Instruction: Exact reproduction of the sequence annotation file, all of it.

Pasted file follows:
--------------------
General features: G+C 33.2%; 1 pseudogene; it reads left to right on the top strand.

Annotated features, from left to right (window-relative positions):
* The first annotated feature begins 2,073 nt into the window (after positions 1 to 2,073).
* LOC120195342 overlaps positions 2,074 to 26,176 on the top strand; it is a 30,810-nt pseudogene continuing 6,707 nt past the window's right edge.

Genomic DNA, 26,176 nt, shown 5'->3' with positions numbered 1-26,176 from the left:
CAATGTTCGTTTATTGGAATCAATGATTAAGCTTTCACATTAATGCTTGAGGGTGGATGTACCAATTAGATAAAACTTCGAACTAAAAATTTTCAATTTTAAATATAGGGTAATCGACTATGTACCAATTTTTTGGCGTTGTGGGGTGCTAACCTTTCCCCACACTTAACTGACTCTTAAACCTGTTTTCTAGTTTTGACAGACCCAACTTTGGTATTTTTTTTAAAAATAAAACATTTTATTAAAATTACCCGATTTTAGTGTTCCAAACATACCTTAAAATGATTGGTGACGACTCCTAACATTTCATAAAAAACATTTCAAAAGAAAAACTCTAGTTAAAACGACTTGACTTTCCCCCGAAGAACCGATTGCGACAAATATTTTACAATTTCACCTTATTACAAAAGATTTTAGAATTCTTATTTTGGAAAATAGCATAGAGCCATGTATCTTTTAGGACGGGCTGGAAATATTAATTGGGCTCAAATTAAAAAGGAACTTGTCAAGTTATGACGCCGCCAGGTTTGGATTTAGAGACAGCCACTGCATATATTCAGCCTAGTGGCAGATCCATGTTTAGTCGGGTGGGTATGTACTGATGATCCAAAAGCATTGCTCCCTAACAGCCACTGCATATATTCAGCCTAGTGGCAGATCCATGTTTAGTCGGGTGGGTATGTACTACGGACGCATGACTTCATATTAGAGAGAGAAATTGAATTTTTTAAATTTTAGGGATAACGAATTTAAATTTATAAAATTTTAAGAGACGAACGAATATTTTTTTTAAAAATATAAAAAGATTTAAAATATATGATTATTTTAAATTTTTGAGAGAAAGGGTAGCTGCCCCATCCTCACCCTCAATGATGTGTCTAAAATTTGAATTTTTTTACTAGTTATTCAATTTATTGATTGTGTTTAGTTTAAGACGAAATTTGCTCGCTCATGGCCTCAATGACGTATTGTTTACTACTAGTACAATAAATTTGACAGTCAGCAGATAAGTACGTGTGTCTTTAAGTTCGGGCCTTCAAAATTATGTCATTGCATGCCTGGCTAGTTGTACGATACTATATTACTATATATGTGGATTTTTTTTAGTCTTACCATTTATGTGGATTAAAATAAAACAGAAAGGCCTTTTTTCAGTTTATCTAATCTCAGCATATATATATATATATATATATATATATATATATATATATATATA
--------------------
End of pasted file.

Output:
General features: G+C 33.2%; 1 pseudogene; it reads left to right on the top strand.

Annotated features, from left to right (window-relative positions):
* The first annotated feature begins 2,073 nt into the window (after positions 1 to 2,073).
* LOC120195342 overlaps positions 2,074 to 26,176 on the top strand; it is a 30,810-nt pseudogene continuing 6,707 nt past the window's right edge.

Genomic DNA, 26,176 nt, shown 5'->3' with positions numbered 1-26,176 from the left:
CAATGTTCGTTTATTGGAATCAATGATTAAGCTTTCACATTAATGCTTGAGGGTGGATGTACCAATTAGATAAAACTTCGAACTAAAAATTTTCAATTTTAAATATAGGGTAATCGACTATGTACCAATTTTTTGGCGTTGTGGGGTGCTAACCTTTCCCCACACTTAACTGACTCTTAAACCTGTTTTCTAGTTTTGACAGACCCAACTTTGGTATTTTTTTTAAAAATAAAACATTTTATTAAAATTACCCGATTTTAGTGTTCCAAACATACCTTAAAATGATTGGTGACGACTCCTAACATTTCATAAAAAACATTTCAAAAGAAAAACTCTAGTTAAAACGACTTGACTTTCCCCCGAAGAACCGATTGCGACAAATATTTTACAATTTCACCTTATTACAAAAGATTTTAGAATTCTTATTTTGGAAAATAGCATAGAGCCATGTATCTTTTAGGACGGGCTGGAAATATTAATTGGGCTCAAATTAAAAAGGAACTTGTCAAGTTATGACGCCGCCAGGTTTGGATTTAGAGACAGCCACTGCATATATTCAGCCTAGTGGCAGATCCATGTTTAGTCGGGTGGGTATGTACTGATGATCCAAAAGCATTGCTCCCTAACAGCCACTGCATATATTCAGCCTAGTGGCAGATCCATGTTTAGTCGGGTGGGTATGTACTACGGACGCATGACTTCATATTAGAGAGAGAAATTGAATTTTTTAAATTTTAGGGATAACGAATTTAAATTTATAAAATTTTAAGAGACGAACGAATATTTTTTTTAAAAATATAAAAAGATTTAAAATATATGATTATTTTAAATTTTTGAGAGAAAGGGTAGCTGCCCCATCCTCACCCTCAATGATGTGTCTAAAATTTGAATTTTTTTACTAGTTATTCAATTTATTGATTGTGTTTAGTTTAAGACGAAATTTGCTCGCTCATGGCCTCAATGACGTATTGTTTACTACTAGTACAATAAATTTGACAGTCAGCAGATAAGTACGTGTGTCTTTAAGTTCGGGCCTTCAAAATTATGTCATTGCATGCCTGGCTAGTTGTACGATACTATATTACTATATATGTGGATTTTTTTTAGTCTTACCATTTATGTGGATTAAAATAAAACAGAAAGGCCTTTTTTCAGTTTATCTAATCTCAGCATATATATATATATATATATATATATATATATATATATATATATA